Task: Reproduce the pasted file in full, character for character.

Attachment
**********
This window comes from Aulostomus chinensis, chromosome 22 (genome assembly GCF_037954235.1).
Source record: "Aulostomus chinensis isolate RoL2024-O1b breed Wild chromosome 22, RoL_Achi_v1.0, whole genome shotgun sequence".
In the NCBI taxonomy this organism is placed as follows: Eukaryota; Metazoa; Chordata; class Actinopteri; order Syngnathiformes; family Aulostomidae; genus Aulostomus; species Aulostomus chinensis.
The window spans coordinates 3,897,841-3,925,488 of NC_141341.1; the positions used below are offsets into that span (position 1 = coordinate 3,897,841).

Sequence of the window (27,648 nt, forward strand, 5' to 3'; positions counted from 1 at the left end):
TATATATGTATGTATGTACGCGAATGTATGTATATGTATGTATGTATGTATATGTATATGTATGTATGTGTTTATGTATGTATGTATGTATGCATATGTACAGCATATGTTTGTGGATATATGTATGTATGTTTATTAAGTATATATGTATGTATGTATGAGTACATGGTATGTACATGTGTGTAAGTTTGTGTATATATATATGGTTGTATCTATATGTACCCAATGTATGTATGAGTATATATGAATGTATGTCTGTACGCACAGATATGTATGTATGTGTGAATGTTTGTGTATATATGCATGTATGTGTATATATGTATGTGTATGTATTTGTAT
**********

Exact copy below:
This window comes from Aulostomus chinensis, chromosome 22 (genome assembly GCF_037954235.1).
Source record: "Aulostomus chinensis isolate RoL2024-O1b breed Wild chromosome 22, RoL_Achi_v1.0, whole genome shotgun sequence".
In the NCBI taxonomy this organism is placed as follows: Eukaryota; Metazoa; Chordata; class Actinopteri; order Syngnathiformes; family Aulostomidae; genus Aulostomus; species Aulostomus chinensis.
The window spans coordinates 3,897,841-3,925,488 of NC_141341.1; the positions used below are offsets into that span (position 1 = coordinate 3,897,841).

Sequence of the window (27,648 nt, forward strand, 5' to 3'; positions counted from 1 at the left end):
TATATATGTATGTATGTACGCGAATGTATGTATATGTATGTATGTATGTATATGTATATGTATGTATGTGTTTATGTATGTATGTATGTATGCATATGTACAGCATATGTTTGTGGATATATGTATGTATGTTTATTAAGTATATATGTATGTATGTATGAGTACATGGTATGTACATGTGTGTAAGTTTGTGTATATATATATGGTTGTATCTATATGTACCCAATGTATGTATGAGTATATATGAATGTATGTCTGTACGCACAGATATGTATGTATGTGTGAATGTTTGTGTATATATGCATGTATGTGTATATATGTATGTGTATGTATTTGTAT